The latest review shows an expected increase in total direct compensation in 2020 occurring despite minimal changes in median value for individual components of pay, suggesting that outliers and companies with variable fees are driving the increases in total pay levels. However, with COVID-19 still shifting the landscape and affecting certain industries more than others, some boards are having to adapt for the short term while still preparing for the long-term impact of the ongoing pandemic.

Pay program design: Pay mix for nonemployee board members held steady at 60% equity and 40% cash. The median value of individual cash components remained static while the median value of total annual cash compensation increased 2%. Annual stock compensation increased the same amount (2%), but total direct compensation went up just 1%.

  • The prevalence of board or committee per-meeting fees each declined by one percentage point while the prevalence of meeting fees paid after attending a predetermined number of meetings (threshold meeting fees) increased by one percentage point.
  • The number of companies granting common stock decreased one percentage point as the median value of common stock increased 7%, from $150,000 to $160,000; the median value now approximately matches that of other full-value stock.
  • The number of companies granting restricted stock increased one percentage point. Two-thirds (66%) of companies now deliver all or a portion of annual equity compensation through time-vested restricted stock grants, an increase of one percentage point over the prior year. About half (51%) of companies issue restricted stock units. The favored vesting schedule for restricted stock is one-year cliff (69%) followed by immediate vesting (13%).
  • One-time initial stock grant prevalence decreased one percentage point as value at the median dropped 11% from $175,000 to $156,000.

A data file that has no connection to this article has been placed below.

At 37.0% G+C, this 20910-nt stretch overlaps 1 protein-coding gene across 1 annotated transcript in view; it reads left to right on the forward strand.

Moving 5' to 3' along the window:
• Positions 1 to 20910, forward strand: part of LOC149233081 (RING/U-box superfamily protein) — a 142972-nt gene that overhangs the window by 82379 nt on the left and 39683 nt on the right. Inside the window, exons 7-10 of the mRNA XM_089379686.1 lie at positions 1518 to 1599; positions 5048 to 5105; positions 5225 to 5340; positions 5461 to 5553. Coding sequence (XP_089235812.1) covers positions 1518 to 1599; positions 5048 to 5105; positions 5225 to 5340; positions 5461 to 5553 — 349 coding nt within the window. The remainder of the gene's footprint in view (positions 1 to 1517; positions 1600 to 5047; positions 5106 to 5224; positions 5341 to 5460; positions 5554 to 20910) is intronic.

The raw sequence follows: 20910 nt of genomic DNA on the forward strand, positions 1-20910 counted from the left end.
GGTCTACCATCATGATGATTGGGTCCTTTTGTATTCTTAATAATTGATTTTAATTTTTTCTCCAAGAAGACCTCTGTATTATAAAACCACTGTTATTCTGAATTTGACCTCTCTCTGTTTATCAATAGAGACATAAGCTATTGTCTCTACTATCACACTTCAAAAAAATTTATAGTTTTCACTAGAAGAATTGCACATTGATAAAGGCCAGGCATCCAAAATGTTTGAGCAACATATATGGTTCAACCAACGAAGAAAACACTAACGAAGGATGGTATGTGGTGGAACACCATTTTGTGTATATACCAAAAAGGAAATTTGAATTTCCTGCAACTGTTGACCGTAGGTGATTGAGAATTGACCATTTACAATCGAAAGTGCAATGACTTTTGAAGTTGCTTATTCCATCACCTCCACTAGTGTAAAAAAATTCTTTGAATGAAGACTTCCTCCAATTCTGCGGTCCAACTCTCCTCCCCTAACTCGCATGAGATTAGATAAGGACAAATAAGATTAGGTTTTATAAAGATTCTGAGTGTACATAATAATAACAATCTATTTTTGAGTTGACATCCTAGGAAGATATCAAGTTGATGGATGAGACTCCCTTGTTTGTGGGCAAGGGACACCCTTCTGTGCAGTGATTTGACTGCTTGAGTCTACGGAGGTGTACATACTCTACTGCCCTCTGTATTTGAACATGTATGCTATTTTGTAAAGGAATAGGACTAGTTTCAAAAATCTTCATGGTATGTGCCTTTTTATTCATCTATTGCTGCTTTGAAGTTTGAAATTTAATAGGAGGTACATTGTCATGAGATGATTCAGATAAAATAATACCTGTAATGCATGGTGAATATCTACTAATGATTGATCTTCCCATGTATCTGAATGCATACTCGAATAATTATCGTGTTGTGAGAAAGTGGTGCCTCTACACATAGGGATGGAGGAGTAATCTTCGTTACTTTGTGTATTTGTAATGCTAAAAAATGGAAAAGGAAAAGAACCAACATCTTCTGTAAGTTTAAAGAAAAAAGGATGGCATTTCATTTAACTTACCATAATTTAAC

• Cash proration (for partial-year service) is near universal (97%) while equity compensation proration has been recorded for two-thirds (66%) of the S&P 500.

Pay program changes: Excluding any adjustments made due to COVID-19, more than half (55%) of companies made changes to their pay programs. A little over a quarter of companies (26%) increased their annual cash retainer; nearly a third of companies (31%) increased the value of their annual equity grant, and 15% of companies adjusted their noncore pay elements.

COVID-19: As of Dec. 7, 2020, Willis Towers Watson research into 2020 proxies and Form 8-K current event filings revealed that just 16% of the S&P 500 have announced changes to their director compensation as a direct response to an uncertain environment created by the COVID-19 pandemic. Specifically, 14% of companies directly reduced compensation, with most changes made to cash compensation:

  • 86% reduced cash only, 10% reduced both cash and stock, 1% reduced stock only and 3% did not disclose.
  • The median value of the reductions is 50% while the median time frame is six months.
  • Industrials (34%), consumer discretionary (32%), energy (25%), communication services (18%) and health care (17%) all disclosed changes at a rate higher than the full index (16%).
  • No impact was noted among companies in the utilities sector (0%); limited changes were noted among financials (2%), materials (4%) and consumer staples (6%) sector companies.

Board roles and responsibilities during the COVID-19 global crisis are evolving as companies continue to adapt to current and future challenges. Most changes made were immediate reactions to an uncertain environment and are expected to be short-lived, with no examples of changes expected to last beyond 12 months. However, it remains to be seen to what extent these potential changes will impact overall trends to compensation actually paid in 2020, or if they will permanently alter the scope of director compensation in some meaningful way.

This article was originally published at Willis Towers Watson on Dec. 15, 2020.

About the Authors

Rebecca Burton is lead associate, executive compensation, Willis Towers Watson.

Peter Kim is associate, executive compensation, Willis Towers Watson. 


About WorldatWork

WorldatWork is a professional nonprofit association that sets the agenda and standard of excellence in the field of Total Rewards. Our membership, signature certifications, data, content, and conferences are designed to advance our members’ leadership, and to help them influence great outcomes for their own organizations.

About Membership

Membership provides access to practical resources, research, emerging trends, a professional network, and career-building education and certification. Learn more and join today.